Explicit Conditional Reasoning Performance: An Examination of Educational Past, Processing Load, and Self-Efficacy

Maura Angela Esterina Pilotti
Prince Mohammad Bin Fahd University

Siddiqua Aamir
Prince Mohammad Bin Fahd University

Runna Al Ghazo
Prince Mohammad Bin Fahd University

Halah Al Kuhayli
Prince Mohammad Bin Fahd University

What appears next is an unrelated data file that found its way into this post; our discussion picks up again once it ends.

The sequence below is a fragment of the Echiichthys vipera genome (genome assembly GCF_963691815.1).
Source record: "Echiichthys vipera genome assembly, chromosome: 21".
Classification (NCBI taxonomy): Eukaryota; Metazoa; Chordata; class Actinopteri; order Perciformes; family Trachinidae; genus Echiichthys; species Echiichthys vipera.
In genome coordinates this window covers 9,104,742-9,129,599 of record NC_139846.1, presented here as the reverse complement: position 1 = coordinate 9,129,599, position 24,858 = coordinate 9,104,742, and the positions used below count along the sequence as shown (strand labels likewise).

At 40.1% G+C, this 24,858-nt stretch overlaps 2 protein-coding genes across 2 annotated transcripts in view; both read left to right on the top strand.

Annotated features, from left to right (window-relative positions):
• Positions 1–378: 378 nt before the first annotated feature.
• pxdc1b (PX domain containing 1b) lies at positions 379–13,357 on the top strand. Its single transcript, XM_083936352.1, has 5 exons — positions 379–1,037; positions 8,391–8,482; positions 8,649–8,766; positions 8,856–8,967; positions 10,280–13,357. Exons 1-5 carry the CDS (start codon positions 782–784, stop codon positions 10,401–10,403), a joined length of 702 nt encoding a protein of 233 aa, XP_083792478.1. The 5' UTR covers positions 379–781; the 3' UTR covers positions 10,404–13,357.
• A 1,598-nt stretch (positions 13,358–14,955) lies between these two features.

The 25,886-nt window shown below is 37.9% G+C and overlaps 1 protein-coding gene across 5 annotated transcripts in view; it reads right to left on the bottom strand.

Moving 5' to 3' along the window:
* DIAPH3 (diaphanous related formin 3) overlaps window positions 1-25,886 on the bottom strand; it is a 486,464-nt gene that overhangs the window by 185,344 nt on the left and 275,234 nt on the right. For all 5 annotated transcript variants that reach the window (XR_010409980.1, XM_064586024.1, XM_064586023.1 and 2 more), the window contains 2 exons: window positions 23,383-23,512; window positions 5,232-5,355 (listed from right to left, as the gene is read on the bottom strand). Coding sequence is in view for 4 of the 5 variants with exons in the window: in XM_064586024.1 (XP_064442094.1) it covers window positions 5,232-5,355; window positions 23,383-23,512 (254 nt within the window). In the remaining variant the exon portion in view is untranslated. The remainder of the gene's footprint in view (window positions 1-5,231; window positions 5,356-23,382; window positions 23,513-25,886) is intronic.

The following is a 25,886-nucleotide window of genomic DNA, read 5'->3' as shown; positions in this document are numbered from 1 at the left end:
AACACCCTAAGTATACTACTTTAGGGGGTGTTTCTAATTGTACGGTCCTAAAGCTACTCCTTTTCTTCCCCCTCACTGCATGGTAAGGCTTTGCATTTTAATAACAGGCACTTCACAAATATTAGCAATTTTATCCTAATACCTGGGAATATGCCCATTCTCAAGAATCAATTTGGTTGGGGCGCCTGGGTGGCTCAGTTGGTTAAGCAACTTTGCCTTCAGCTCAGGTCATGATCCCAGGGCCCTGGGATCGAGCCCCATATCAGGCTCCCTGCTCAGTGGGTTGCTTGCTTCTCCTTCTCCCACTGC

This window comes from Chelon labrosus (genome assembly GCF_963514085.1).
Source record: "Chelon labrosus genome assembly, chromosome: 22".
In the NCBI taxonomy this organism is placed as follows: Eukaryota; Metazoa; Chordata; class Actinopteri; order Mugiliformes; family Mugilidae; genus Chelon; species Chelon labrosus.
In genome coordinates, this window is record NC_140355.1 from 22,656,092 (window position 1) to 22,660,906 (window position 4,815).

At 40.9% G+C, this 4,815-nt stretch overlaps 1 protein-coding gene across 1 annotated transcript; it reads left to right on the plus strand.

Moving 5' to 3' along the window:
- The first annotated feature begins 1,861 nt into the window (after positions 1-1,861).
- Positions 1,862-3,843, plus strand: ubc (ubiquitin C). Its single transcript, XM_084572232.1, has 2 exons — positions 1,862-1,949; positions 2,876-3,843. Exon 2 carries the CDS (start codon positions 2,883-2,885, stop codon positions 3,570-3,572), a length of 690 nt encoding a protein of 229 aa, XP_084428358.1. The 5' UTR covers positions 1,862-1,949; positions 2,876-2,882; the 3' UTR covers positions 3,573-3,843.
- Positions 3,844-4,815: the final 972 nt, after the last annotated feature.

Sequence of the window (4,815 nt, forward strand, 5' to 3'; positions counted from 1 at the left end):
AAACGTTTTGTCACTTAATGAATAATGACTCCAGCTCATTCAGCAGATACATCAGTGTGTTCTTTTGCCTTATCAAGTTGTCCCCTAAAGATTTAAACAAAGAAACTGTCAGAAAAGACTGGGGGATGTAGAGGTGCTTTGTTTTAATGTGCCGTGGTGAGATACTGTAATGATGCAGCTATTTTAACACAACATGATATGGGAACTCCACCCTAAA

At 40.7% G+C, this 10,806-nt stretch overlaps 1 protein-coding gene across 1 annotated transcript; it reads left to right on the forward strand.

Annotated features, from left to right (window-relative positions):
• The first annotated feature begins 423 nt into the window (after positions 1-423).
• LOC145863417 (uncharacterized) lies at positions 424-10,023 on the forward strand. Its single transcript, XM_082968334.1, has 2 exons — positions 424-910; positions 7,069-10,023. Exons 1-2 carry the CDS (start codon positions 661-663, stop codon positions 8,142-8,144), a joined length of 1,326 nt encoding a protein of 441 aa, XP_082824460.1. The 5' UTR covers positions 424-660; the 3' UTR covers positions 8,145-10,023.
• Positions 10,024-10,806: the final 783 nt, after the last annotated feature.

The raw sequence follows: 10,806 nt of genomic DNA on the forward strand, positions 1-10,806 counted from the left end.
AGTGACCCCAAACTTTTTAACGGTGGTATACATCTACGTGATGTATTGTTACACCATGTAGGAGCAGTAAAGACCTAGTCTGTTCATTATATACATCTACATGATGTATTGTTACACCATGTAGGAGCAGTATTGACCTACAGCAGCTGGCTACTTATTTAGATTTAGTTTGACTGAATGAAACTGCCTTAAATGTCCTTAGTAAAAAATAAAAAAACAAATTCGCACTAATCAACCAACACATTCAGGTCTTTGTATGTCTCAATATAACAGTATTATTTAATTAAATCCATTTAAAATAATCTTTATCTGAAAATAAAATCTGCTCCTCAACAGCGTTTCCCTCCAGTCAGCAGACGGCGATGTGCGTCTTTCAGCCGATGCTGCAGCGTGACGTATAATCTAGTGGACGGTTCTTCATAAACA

The main aim of the present investigation was to examine conditional reasoning skills in college students whose educational past had emphasized verbatim learning. A successive independent-samples design was utilized to explore the effects of instruction that explicitly targeted critical thinking principles in either freshman students or sophomores. Conditional reasoning scores of freshman students were not higher than those of sophomores, even when the impact of either GPA or self-efficacy was statistically controlled. Furthermore, the students in our sample performed as well as students with a similar educational past, whereas both scored below students whose education had deemphasized verbatim learning. In addition to past educational practices, differences in performance arose from processing load. Not surprisingly, self-efficacy and processing load (as determined by a test read in the second language), but not GPA, predicted conditional reasoning scores. We conclude that demanding cognitive computations, such as those of a conditional reasoning test taken in a second language, not only reflect the test-taker’s knowledge, but also are sensitive to processing load, and past educational practices, as well as self-efficacy since confidence in one’s abilities translates into effort and persistence.

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